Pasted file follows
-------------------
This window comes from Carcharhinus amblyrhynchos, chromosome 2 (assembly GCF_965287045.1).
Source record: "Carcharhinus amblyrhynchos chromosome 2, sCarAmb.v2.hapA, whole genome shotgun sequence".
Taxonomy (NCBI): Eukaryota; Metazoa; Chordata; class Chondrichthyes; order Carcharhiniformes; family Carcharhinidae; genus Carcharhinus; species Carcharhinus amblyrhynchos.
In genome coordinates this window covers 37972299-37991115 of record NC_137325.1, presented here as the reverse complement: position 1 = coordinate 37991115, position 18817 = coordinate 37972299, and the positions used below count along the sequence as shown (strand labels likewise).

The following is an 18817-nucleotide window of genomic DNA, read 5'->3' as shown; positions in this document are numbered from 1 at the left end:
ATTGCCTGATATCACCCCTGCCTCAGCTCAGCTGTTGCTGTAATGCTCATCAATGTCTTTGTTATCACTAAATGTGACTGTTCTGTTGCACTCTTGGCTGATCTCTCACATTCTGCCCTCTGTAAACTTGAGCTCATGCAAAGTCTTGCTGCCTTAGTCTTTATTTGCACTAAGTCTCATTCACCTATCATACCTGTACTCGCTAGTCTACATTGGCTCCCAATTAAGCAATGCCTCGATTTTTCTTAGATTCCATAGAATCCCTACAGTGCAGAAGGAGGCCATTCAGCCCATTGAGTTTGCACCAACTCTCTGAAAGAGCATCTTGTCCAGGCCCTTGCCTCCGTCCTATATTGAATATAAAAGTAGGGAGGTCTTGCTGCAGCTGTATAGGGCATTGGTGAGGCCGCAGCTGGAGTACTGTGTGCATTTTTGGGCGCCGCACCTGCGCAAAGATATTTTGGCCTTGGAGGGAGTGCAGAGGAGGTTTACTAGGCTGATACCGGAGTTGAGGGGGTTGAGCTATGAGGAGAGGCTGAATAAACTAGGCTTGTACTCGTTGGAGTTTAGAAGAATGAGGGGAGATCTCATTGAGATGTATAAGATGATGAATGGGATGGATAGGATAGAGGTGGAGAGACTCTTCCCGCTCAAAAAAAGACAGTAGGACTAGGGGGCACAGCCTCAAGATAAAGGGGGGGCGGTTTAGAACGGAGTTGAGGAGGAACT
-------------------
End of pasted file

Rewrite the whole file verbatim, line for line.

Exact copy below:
This window comes from Carcharhinus amblyrhynchos, chromosome 2 (assembly GCF_965287045.1).
Source record: "Carcharhinus amblyrhynchos chromosome 2, sCarAmb.v2.hapA, whole genome shotgun sequence".
Taxonomy (NCBI): Eukaryota; Metazoa; Chordata; class Chondrichthyes; order Carcharhiniformes; family Carcharhinidae; genus Carcharhinus; species Carcharhinus amblyrhynchos.
In genome coordinates this window covers 37972299-37991115 of record NC_137325.1, presented here as the reverse complement: position 1 = coordinate 37991115, position 18817 = coordinate 37972299, and the positions used below count along the sequence as shown (strand labels likewise).

The following is an 18817-nucleotide window of genomic DNA, read 5'->3' as shown; positions in this document are numbered from 1 at the left end:
ATTGCCTGATATCACCCCTGCCTCAGCTCAGCTGTTGCTGTAATGCTCATCAATGTCTTTGTTATCACTAAATGTGACTGTTCTGTTGCACTCTTGGCTGATCTCTCACATTCTGCCCTCTGTAAACTTGAGCTCATGCAAAGTCTTGCTGCCTTAGTCTTTATTTGCACTAAGTCTCATTCACCTATCATACCTGTACTCGCTAGTCTACATTGGCTCCCAATTAAGCAATGCCTCGATTTTTCTTAGATTCCATAGAATCCCTACAGTGCAGAAGGAGGCCATTCAGCCCATTGAGTTTGCACCAACTCTCTGAAAGAGCATCTTGTCCAGGCCCTTGCCTCCGTCCTATATTGAATATAAAAGTAGGGAGGTCTTGCTGCAGCTGTATAGGGCATTGGTGAGGCCGCAGCTGGAGTACTGTGTGCATTTTTGGGCGCCGCACCTGCGCAAAGATATTTTGGCCTTGGAGGGAGTGCAGAGGAGGTTTACTAGGCTGATACCGGAGTTGAGGGGGTTGAGCTATGAGGAGAGGCTGAATAAACTAGGCTTGTACTCGTTGGAGTTTAGAAGAATGAGGGGAGATCTCATTGAGATGTATAAGATGATGAATGGGATGGATAGGATAGAGGTGGAGAGACTCTTCCCGCTCAAAAAAAGACAGTAGGACTAGGGGGCACAGCCTCAAGATAAAGGGGGGGCGGTTTAGAACGGAGTTGAGGAGGAACT